Massachusetts Town Strives to Ban Plastic Water Bottles
It all started when 82-year old Concord, Massachusetts resident Jean Hill used photos of the Pacific Gyre to help fellow residents and local/state law makers realize how dangerous and destructive plastic water bottles can actually be. Hill also highlighted the results of a study conducted by the Container Recycling Institute which found that 88% of plastic water bottles do not get recycled, and this is at an astonishing rate of 30 million bottles a day. One reason for this might be that water bottles are not redeemable for recycling like glass bottles and aluminum cans are.
The residents of Concord were definitely affected by Hill’s attempts to capture their attention as they voted in April of 2010 to ban the sale of bottled drinking water from the town. The ban was slated to start in July 2011, but the state’s Attorney General, Martha Coakley rejected the resident-approved proposal in July 2010, three months after the vote.
This did not stop Hill. She joined up with Jill Appel and the two worked to rework the by law to be reviewed by Coakley again. Seven months later Hill told Concord Conserves, a magazine put out by the non-profit organization of the same name, that the bottled water ban is more than just a recycling issue.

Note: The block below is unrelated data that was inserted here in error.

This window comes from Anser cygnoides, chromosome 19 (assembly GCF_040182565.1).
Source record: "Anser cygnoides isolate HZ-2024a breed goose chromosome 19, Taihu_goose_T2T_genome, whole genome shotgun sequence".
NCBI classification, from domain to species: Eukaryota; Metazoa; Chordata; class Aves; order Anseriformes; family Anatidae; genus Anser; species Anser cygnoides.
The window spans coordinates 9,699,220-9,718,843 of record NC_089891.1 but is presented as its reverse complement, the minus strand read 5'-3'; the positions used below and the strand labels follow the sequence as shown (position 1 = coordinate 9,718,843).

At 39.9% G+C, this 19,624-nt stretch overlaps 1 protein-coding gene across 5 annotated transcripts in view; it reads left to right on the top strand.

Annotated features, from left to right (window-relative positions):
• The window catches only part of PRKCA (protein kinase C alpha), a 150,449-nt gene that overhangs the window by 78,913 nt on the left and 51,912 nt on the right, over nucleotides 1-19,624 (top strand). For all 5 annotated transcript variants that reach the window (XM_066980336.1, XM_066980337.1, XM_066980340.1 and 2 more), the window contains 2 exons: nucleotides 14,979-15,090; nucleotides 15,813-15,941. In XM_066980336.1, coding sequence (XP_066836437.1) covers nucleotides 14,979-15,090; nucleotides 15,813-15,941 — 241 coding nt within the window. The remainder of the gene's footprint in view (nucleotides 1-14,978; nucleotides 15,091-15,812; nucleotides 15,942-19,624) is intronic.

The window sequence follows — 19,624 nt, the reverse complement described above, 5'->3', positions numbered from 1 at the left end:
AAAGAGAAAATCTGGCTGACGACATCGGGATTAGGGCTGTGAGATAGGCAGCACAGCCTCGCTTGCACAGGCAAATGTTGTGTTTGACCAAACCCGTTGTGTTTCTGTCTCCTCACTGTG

“Even if we recycled all bottles, the bottles would still cause harm to the environment in the form of fossil fuel use and carbon dioxide emissions.” Hill said. “Bottled water would still be a virtually unregulated, costly and unjust product.”
Hill also urged her fellowConcordresidents, any anyone else who would listen, that we all need to reduce the amount of trash in the world. And to do that we must work to reduce the amount of plastic water bottles that are out there, not recycle them.
The ban was brought up for vote once again April 25, 2012 at a Concord Town Meeting. It was passed by 39 votes. Now the proposal goes back to the Attorney General for approval. If Coakley does approve it, Concordwill become the first community in the country to ban the sale of single-serving polyethylene terephthalate (PET) water bottles in sizes less than 1 liter, or 34 ounces.
While some might take the stand that as American’s we have the freedom to buy bottled water, those in favor of the ban could make the counter argument and ask if that means we also have the freedom to continue destroying the planet. Supporters of the ban say the reasons bottled water should be banned include:
- The production and consumption of bottled water leads to water shortages
- Plastic water bottle accumulation contributes to climate change
- Our landfills cannot support the current amount of plastic water bottles
Of course, the Concord water ban has the $10 billion bottled water industry worried that other towns will hear about what is going on in Concord and want to do the same in their towns. Even before talk of the Concord ban began, more than 100 towns across the U.S. had already prohibited the spending of city dollars on the product as a way to help reduce the amount of plastic in landfills and waterways as well as reduce greenhouse gases.
Reasons to JOIN US include:
- It's absolutely FREE!
- Get Green Tips You MUST know about.
- How to's on going green, saving money, and having fun.
- Keep up-to-date on our posts in cased you missed them.